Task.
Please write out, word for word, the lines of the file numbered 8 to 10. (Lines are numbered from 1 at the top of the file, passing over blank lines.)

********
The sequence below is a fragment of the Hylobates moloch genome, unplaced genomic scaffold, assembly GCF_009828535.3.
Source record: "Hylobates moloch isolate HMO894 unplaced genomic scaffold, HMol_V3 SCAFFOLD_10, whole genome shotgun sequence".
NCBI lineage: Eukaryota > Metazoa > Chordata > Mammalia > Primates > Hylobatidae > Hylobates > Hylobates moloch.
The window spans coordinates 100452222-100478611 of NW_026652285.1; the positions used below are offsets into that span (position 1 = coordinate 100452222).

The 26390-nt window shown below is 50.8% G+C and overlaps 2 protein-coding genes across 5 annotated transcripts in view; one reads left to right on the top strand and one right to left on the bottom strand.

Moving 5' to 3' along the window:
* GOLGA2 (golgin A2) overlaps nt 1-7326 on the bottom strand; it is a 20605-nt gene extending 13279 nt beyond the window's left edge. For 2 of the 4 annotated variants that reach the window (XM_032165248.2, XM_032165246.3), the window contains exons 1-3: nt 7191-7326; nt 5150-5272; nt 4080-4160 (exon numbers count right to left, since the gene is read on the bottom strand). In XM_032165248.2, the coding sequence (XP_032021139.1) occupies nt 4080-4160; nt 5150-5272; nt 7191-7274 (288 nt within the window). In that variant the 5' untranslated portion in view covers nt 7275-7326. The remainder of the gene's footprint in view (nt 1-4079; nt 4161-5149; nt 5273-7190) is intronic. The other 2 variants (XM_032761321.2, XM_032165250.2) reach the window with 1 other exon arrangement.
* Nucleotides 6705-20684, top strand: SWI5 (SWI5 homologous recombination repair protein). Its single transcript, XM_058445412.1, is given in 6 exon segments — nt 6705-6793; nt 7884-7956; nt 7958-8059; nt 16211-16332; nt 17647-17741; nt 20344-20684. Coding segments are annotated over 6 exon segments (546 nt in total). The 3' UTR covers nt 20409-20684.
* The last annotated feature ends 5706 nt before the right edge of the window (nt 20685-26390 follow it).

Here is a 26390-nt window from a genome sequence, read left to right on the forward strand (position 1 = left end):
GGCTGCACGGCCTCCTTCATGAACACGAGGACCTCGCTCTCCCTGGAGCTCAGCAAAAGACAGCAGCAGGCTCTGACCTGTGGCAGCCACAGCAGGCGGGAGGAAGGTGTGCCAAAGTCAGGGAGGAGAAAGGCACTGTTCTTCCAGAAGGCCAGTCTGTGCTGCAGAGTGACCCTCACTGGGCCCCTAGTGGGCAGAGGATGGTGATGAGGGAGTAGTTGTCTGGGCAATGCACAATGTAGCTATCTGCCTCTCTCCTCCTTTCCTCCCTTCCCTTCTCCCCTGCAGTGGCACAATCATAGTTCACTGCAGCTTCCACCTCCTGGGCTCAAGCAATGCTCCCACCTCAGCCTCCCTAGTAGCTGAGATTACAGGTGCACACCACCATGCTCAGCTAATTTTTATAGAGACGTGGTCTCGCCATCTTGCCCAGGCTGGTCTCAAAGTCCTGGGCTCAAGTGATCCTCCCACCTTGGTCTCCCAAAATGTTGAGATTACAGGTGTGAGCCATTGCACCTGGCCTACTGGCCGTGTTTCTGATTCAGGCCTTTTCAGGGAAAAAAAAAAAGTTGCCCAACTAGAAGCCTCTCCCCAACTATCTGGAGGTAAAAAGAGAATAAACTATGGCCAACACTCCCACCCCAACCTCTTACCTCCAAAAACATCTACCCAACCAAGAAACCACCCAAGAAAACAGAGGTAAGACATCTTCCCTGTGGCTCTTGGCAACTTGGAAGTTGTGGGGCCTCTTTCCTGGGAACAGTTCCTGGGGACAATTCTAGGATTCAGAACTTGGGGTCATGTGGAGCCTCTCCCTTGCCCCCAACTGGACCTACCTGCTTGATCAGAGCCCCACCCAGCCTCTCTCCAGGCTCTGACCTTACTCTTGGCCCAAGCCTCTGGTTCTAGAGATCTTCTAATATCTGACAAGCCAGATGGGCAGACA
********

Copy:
* Nucleotides 6705-20684, top strand: SWI5 (SWI5 homologous recombination repair protein). Its single transcript, XM_058445412.1, is given in 6 exon segments — nt 6705-6793; nt 7884-7956; nt 7958-8059; nt 16211-16332; nt 17647-17741; nt 20344-20684. Coding segments are annotated over 6 exon segments (546 nt in total). The 3' UTR covers nt 20409-20684.
* The last annotated feature ends 5706 nt before the right edge of the window (nt 20685-26390 follow it).

Here is a 26390-nt window from a genome sequence, read left to right on the forward strand (position 1 = left end):